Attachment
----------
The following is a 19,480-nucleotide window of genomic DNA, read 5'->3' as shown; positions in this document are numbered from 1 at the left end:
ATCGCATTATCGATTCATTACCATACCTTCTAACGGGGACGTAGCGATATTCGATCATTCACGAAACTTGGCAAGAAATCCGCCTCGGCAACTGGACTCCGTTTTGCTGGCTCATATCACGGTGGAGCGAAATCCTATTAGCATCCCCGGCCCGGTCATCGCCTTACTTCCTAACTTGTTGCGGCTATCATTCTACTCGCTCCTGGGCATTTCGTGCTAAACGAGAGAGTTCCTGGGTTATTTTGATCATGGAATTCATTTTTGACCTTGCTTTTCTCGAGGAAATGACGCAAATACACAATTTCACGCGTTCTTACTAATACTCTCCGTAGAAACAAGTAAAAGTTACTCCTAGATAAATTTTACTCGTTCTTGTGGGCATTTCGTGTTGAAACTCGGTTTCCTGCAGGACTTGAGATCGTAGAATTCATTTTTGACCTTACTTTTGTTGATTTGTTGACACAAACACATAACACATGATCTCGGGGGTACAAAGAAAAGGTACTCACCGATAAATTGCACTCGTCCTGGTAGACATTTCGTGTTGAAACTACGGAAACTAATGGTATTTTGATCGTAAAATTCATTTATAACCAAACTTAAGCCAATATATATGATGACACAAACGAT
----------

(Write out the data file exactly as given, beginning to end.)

The following is a 19,480-nucleotide window of genomic DNA, read 5'->3' as shown; positions in this document are numbered from 1 at the left end:
ATCGCATTATCGATTCATTACCATACCTTCTAACGGGGACGTAGCGATATTCGATCATTCACGAAACTTGGCAAGAAATCCGCCTCGGCAACTGGACTCCGTTTTGCTGGCTCATATCACGGTGGAGCGAAATCCTATTAGCATCCCCGGCCCGGTCATCGCCTTACTTCCTAACTTGTTGCGGCTATCATTCTACTCGCTCCTGGGCATTTCGTGCTAAACGAGAGAGTTCCTGGGTTATTTTGATCATGGAATTCATTTTTGACCTTGCTTTTCTCGAGGAAATGACGCAAATACACAATTTCACGCGTTCTTACTAATACTCTCCGTAGAAACAAGTAAAAGTTACTCCTAGATAAATTTTACTCGTTCTTGTGGGCATTTCGTGTTGAAACTCGGTTTCCTGCAGGACTTGAGATCGTAGAATTCATTTTTGACCTTACTTTTGTTGATTTGTTGACACAAACACATAACACATGATCTCGGGGGTACAAAGAAAAGGTACTCACCGATAAATTGCACTCGTCCTGGTAGACATTTCGTGTTGAAACTACGGAAACTAATGGTATTTTGATCGTAAAATTCATTTATAACCAAACTTAAGCCAATATATATGATGACACAAACGAT